The constant bickering between the brothers is what drives the film, because the main point it conveys is that women and friends may be a temporary fix to your problems, but it always comes to family first. It doesn't beat you over the head with sentimentality or tug at the heartstrings but it does give you time to reflect with these characters and situations. The subject matter is deep enough that by disguising it with humor just adds to its overall likability. If it were played a bit straighter as a full drama piece then we would have a problem, because I am not a fan of insecure grown men whining and crying about their love lives. Sack up or get out. The comedy bits, and the now (or has it always been?) banana/man comparison elevate the film to greater heights, in my honest opinion. Now I'm actually even more excited to discover the rest of Edward Burns written/directed works than ever before. He may have been in some commercially successful films, but has never directed a commercially successful or viable film before, yet has gotten many great reviews. I've heard him being compared to Woody Allen, but let's not go there just yet. I'll be back to review his sophomore feature, She's The One, shortly. The Brothers McMullen is a winner and is highly recommended.
The Brothers McMullen is available on Blu-ray and DVD.
The Brothers McMullen is presented in 1080p, 1.85:1 widescreen. Shot on the cheap way back in 1994, using various left over film stock bought at a discount, you would think that the film would look like crap. It doesn't. In fact, it looks pretty damn good all things considered. Sure, there are a few grainier than normal rough patches here and there, but it's expected. Flesh tones look the best, but softness does creep in, as well. I'd say that one of the most noticeable scenes that has too much sloppy grain is the beginning of the film in the scene at the cemetery. Contrast remains steady, but edge enhancement is there, but it's not too bad. Once you consider the source of what went into making this film, you'll see why it looks better than it should.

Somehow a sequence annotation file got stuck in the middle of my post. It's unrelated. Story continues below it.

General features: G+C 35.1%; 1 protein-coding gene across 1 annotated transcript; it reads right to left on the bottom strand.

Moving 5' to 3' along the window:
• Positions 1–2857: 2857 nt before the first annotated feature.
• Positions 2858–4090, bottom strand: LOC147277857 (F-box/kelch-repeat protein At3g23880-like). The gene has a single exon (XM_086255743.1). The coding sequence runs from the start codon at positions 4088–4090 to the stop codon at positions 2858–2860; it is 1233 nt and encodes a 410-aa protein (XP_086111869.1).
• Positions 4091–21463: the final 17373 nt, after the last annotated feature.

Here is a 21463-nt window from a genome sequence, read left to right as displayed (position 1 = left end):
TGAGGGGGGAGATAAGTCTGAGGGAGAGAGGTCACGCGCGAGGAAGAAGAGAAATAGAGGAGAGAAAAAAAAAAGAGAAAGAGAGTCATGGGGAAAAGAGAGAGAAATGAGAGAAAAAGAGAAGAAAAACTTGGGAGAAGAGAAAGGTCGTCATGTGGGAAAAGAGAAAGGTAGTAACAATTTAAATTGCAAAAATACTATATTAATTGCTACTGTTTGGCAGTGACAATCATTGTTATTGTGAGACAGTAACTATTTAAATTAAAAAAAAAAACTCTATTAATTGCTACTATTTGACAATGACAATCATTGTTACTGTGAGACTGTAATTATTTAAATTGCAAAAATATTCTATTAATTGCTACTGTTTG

The Brothers McMullen is presented in DTS-HD MA MONO 1.0. Yes, this is a lossless monaural soundtrack, so this means that all sounds are in one channel - the center channel (I don't use phony pro-logic up-mixing for mono tracks). Dialogue and music is centered and are clean and crisp for the most part. There are rarely any instances of muffling or anomalies. If anything it's the obvious use of ADR or synch issues, but that's a given and it was all tweaked in post-production once the film was picked up by a major studio. I'm positive that the original tape didn't sound quite as nice as it would eventually sound had the studios not thrown in six-figures into some added post-production work. As it stands, this Blu-ray is the best The Brothers McMullen will ever sound. I can live with that.
Quality over quantity this time out as this Blu-ray only features an audio commentary by jack-of-trades Edward Burns, which is required listening if you're at all a fan of film or want to become a director. There is a Fox Legacy episode that features Tom Rothman (former Fox executive) as he gives us a bit of history on the beginnings of The Brothers McMullen. It's a very entertaining piece that obviously has a happy ending. A theatrical rounds out the set.
After years and years of hearing how cool The Brothers McMullen is I am really glad I took the plunge. If you're an aspiring filmmaker or writer then The Brothers McMullen is required viewing. The video and audio are what they are, but the added audio commentary more than make up for the technical shortcomings. This Blu-ray is film school in a box.